High Filled Masterbatches
High filler masterbatches are masterbatches in which more than 50% by weight filler is dispersed in a polymer matrix. poex extruders are extruders designed to process high rates of filler. Filler masterbatches are mainly used to optimize and increase toughness, reduce shrinkage and improve the surface appearance of the final product and/or reduce production costs of the compound.
Poex extruders with deep pitch screws are suitable for obtaining better results in the production of highly filled compounds due to the feature of these screws with high free volume. Depending on the type and amount of filler, different process systems can be used.
The application process steps are given below:
- Melting of the polymer in the formulation input
- Lubrication of the filler with molten polymer through binders
- Dispersion of agglomerates and agglomerates
- Homogeneous distribution in the polymer matrix
- Homogenization and degassing of the melt
Common Use and Properties of Inorganic Fillers
Talc – very soft, with high resistance, low gas permeability, low wear and high lubricity, it provides a special surface for the final product – it is added to the melted polymer preferably by a side feed.
Calcium carbonate (CaCO₃) – Cubic in the polymer, with properties such as high temperature resistance, toughness and hardness, it improves matting or helps stabilize it, as well as provides properties such as mineral modification (to produce breathable film), functional filler material, cost-effectiveness. It is added to the system by side feeding and can also be found in 3 different forms in the form of chalk, limestone and marble.
Barium Sulphate (BaSO₄) – It is in the form of rhombic crystals, known for its acidic and alkali resistance, opacity, density and an excellent sound barrier. It is added to the system by side feeding.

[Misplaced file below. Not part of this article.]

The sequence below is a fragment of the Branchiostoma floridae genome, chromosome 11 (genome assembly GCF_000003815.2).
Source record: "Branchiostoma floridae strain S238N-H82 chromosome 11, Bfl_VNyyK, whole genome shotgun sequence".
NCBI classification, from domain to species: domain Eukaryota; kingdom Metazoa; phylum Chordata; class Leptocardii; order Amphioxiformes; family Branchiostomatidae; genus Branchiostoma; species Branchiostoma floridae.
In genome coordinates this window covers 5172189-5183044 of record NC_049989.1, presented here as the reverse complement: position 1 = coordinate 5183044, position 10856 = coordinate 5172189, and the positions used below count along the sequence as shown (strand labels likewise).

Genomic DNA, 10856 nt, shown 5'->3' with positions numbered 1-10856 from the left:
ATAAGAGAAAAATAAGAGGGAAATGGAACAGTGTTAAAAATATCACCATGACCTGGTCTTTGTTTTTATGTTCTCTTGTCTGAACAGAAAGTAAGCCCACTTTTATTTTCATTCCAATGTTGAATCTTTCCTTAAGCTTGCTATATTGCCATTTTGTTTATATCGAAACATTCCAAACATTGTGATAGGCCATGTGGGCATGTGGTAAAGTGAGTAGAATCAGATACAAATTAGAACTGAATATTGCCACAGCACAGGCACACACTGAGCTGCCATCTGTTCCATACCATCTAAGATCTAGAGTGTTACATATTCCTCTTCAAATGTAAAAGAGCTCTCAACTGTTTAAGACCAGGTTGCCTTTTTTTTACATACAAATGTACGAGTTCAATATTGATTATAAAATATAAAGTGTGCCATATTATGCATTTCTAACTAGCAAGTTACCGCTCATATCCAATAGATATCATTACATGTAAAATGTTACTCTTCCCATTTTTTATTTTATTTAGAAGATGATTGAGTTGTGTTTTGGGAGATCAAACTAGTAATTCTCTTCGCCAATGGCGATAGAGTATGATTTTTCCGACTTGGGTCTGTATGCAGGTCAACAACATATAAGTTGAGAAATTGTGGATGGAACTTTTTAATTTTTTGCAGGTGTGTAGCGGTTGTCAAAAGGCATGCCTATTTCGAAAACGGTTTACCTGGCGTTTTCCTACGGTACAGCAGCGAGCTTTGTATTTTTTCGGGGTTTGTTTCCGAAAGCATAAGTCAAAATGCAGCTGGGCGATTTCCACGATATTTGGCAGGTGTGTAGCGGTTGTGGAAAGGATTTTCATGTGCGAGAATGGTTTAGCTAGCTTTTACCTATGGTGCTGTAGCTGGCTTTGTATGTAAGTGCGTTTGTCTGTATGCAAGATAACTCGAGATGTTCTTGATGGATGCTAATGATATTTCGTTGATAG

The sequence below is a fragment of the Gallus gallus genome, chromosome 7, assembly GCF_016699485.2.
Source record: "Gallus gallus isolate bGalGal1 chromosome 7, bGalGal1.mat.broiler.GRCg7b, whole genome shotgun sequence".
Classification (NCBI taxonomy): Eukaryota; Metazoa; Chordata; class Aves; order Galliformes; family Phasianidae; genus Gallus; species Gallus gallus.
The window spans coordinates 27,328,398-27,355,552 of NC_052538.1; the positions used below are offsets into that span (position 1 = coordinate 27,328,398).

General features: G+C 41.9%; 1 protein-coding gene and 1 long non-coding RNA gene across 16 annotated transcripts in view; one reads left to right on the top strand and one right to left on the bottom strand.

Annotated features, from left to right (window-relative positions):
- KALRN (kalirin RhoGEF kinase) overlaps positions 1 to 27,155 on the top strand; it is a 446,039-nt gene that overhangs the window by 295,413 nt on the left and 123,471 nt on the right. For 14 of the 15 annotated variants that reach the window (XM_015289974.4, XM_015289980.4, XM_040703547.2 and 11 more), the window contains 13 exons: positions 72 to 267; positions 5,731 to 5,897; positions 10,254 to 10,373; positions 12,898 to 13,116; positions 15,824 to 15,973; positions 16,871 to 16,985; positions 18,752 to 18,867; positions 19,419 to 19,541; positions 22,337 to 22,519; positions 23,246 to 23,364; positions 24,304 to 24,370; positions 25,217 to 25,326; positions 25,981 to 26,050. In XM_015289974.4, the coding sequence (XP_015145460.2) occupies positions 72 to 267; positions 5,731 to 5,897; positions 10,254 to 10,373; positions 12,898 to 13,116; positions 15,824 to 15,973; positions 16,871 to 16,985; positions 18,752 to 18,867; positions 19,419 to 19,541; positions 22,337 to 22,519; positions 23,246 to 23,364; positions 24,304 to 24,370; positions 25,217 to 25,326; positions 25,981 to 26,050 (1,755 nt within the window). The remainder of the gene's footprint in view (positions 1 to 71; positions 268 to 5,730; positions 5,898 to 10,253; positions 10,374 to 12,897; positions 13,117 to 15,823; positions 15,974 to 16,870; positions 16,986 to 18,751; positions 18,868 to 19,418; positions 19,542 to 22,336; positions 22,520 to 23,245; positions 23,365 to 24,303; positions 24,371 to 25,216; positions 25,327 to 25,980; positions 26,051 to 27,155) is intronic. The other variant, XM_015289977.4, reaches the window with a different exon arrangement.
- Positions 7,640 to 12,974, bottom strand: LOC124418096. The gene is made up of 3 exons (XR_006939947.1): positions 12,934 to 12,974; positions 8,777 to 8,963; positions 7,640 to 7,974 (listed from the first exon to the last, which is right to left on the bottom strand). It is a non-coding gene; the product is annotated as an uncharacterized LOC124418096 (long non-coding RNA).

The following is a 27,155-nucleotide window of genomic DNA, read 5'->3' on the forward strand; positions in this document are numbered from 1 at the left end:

Wollastonite – It is fibrous and increases tensile and flexural strength, thermal and dimensional stability at high temperatures; It is added to the system by side feeding.
Production of up to 85% filled polymers is possible using two or more side feeds integrated into the extruder. In addition, high filler ratios require long process zones between 52D and 60D to ensure that the fillers are perfectly dispersed in the polymer matrix.
Three important criteria affecting the interaction between filler and polymer matrix are as follows:
Particle structure of the filler
Low aspect ratio particles such as CaCO₃ or BaSO₄ do not significantly improve tensile strength and tensile strength, but they do improve modulus of elasticity. Particles with a high content, such as talc or wollastonite, have tensile strength and tear resistance as well as elasticity.
They also assist in the development of the module.
Particle size distribution of the filler
The behavior of the filler particles during processing is dependent on both the Van-der-Wals forces acting between the particles (particle size > 1 µm) and the separating shear forces in the extruder (particle size < 10 µm).
The specific surface (m²/g) indicates the number of adhesion points between the filler and the polymer chains: larger specific surface > more adhesion points > better mechanical properties. (The higher toughness and surface gloss of the polymer means better tensile strength and tear strength as well as impact resistance.) The surface coating is important because it changes the surface energy: just as a hydrophilic surface becomes hydrophobic. This hydrophobicity means less agglomerate formation and the free flow property of the product is also improved. Fluidization is mainly related to the difference between the surface energies of the particles and the polymer matrix.